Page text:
Wind energy costs are predictable. Wind farms have low operational costs and no fuel costs, unlike coal, natural gas or nuclear power plants. As such, the cost of energy from wind farms is predictable and stable over the lifetime of a wind project, which may reach 25 or 30 years. With the risk of additional regulation on coal-fired power plants, and price volatility of natural gas, wind energy is an attractive addition to a utility’s portfolio. In 2010, about 40% of Alabama’s electricity came from coal-fired power plants (and a portion of that coal came from the country of Colombia), and another 25% came from natural gas. A diverse utility portfolio is a safer, smarter one.

 If you’re interested in promoting wind energy in Alabama, and across the South, contact your elected officials today. 

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Alabama Wind Energy Conversion Act, Senate Bill 12/HB 106 – This is not saying Wind Projects do not need regulating. It is saying these bills are not about regulation, they are about killing an industry for the benefit of mega power corporations, dirty energy and deadly-expensive nuclear power

After reading the bill it becomes obvious this bill is designed not to protect people but large corporate power industries in Alabama; it protects fossil fuel burners and nuclear power. This bill would have zero effect on the TVA but prevent individuals from erecting wind turbine power generation in the TVA area. It has a negative effect on production and construction of this power source and its deployment in Alabama, thus a negative effect on jobs in Alabama.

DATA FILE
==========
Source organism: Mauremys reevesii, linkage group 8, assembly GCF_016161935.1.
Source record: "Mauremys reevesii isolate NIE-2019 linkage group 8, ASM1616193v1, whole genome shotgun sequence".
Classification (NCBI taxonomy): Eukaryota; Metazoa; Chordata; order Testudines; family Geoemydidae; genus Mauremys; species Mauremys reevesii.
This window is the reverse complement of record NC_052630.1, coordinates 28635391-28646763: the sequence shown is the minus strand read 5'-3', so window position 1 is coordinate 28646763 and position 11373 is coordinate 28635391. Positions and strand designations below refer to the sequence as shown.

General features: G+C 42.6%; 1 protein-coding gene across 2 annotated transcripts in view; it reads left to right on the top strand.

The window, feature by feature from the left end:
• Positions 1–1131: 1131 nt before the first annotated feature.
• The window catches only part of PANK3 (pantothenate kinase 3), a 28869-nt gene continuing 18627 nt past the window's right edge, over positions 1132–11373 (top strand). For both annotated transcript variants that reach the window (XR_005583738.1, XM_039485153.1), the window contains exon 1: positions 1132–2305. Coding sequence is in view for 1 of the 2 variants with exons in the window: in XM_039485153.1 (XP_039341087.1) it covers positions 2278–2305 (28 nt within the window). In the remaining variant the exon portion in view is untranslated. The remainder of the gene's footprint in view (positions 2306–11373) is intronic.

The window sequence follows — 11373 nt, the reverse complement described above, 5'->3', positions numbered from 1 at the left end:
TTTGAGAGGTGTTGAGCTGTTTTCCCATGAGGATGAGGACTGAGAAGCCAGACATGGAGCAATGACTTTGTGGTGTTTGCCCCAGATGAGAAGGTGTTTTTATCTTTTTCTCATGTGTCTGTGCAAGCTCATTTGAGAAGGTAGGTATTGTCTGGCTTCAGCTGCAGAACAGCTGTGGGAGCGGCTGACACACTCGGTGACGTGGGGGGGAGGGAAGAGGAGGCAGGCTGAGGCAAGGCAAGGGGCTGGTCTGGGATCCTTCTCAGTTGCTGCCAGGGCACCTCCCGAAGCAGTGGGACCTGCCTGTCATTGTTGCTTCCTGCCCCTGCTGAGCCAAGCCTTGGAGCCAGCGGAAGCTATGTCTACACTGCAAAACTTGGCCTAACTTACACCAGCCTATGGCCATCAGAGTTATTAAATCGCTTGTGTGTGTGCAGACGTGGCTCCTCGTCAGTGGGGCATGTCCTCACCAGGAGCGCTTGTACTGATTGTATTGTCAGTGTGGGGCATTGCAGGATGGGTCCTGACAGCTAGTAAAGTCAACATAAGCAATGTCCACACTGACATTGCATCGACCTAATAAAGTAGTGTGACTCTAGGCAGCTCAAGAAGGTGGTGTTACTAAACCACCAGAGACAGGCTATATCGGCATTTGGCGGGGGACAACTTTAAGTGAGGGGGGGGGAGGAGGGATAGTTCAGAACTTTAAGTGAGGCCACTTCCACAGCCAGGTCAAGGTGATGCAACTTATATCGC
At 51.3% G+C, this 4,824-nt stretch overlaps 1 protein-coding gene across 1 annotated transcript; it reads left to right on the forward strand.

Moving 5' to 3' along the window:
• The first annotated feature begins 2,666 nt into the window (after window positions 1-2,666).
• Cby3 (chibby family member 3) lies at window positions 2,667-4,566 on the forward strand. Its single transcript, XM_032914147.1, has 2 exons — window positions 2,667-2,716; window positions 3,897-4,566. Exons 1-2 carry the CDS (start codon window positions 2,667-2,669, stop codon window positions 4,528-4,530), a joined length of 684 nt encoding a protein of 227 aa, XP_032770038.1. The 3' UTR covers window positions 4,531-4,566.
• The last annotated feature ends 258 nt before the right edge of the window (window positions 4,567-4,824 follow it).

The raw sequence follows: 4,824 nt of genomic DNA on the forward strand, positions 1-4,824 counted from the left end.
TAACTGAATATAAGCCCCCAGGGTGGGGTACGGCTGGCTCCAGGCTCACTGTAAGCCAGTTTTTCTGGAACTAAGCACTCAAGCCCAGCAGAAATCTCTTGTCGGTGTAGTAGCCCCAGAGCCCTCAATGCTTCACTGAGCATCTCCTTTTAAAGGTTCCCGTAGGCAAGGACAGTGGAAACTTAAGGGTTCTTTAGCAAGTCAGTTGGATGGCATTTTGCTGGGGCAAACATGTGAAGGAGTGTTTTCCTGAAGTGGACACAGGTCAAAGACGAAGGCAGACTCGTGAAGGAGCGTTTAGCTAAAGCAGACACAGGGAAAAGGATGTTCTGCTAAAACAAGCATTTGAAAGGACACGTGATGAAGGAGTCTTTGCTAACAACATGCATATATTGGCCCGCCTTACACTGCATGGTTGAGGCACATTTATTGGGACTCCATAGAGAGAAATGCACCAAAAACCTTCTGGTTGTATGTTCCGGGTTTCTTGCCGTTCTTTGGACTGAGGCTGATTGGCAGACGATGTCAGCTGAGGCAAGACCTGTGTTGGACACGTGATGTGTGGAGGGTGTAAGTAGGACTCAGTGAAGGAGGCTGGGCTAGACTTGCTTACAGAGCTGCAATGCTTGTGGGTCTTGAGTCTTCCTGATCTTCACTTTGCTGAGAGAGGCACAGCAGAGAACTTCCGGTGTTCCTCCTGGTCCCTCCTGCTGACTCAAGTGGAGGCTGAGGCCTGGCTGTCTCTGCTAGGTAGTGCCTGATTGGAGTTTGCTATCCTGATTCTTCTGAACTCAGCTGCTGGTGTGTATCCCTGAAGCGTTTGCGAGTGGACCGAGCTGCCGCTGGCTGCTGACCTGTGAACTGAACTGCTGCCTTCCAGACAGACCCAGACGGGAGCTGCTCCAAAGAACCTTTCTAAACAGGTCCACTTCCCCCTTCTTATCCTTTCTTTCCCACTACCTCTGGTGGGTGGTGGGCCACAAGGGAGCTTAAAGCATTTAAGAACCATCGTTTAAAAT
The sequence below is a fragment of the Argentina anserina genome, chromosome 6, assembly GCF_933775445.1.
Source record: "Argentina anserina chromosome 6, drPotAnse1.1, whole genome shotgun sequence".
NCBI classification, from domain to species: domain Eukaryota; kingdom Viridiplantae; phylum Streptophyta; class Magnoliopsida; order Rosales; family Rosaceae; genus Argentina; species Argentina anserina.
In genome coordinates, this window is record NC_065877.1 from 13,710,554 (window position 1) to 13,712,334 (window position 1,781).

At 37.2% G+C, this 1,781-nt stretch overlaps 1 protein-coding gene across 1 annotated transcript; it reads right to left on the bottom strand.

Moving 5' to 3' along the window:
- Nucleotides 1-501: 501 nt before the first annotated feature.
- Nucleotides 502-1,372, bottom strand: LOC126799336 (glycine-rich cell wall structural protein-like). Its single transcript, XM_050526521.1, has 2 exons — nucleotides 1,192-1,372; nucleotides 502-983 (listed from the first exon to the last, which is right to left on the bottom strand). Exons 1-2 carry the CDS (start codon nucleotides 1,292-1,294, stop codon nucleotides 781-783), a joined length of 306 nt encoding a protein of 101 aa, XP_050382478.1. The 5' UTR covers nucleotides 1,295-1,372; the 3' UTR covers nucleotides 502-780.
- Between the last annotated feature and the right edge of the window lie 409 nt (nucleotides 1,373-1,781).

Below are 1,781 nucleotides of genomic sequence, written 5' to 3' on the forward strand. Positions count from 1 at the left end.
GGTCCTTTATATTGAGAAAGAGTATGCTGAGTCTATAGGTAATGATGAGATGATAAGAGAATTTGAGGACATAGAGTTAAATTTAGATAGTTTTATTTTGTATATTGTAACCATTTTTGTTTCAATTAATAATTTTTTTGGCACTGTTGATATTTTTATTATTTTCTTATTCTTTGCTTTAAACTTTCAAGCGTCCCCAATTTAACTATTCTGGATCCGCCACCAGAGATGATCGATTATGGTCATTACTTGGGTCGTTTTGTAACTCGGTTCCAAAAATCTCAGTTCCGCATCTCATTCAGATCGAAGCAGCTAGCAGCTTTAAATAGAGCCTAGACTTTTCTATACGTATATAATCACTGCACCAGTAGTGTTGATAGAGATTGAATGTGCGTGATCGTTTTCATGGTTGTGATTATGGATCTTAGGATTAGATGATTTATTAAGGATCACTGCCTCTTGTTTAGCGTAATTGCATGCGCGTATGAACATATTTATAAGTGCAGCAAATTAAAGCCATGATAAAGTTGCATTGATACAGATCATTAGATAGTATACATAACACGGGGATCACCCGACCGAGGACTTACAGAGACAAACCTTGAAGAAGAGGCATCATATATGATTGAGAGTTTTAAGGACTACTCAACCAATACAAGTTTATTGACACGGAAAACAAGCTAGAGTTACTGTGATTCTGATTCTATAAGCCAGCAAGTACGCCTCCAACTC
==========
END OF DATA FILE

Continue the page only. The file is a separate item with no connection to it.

Both Bills would cause an increase in costs for Alabama Power Customers due to the ridiculous requirements contained within the bill. It kills wind energy generation and jobs that would be associated with this industry.

Section 8 (i) The noise levels measured at the property line of the property on which the system has been installed shall not exceed 40 decibels. (Geez, the purpose of this bill should be obvious! It is not to support lower energy bills nor clean energy. The authors expect wind turbines to be quitter than a bird chirping or a public library?)

Everyday sounds greater than 40 decibels

Garbage disposal, dishwasher, average factory, freight train (at 15 meters); Car wash at 20 ft (89 dB); propeller plane flyover at 1000 ft (88 dB); diesel truck 40 mph at 50 ft (84 dB); diesel train at 45 mph at 100 ft (83 dB). Food blender (88 dB); milling machine (85 dB); garbage disposal (80 dB).

Passenger car at 65 mph at 25 ft (77 dB); freeway at 50 ft from pavement edge 10 a.m. (76 dB). Living room music (76 dB); radio or TV-audio, vacuum cleaner (70 dB).

Conversation in restaurant, office, background music, Air conditioning unit at 100 ft (60dB)

Quiet suburb, conversation at home. Large electrical transformers at 100 ft (50dB).

Library, bird calls (44 dB); lowest limit of urban ambient sound (40dB)

Section 9. A wind energy conversion system or tower that does not operate continuously for 365 consecutive days may be deemed abandoned and shall be removed by the operator of the system. (I will not comment on this stupid requirement.)

Comment by Garry Morgan on February 17, 2014 4:32 pm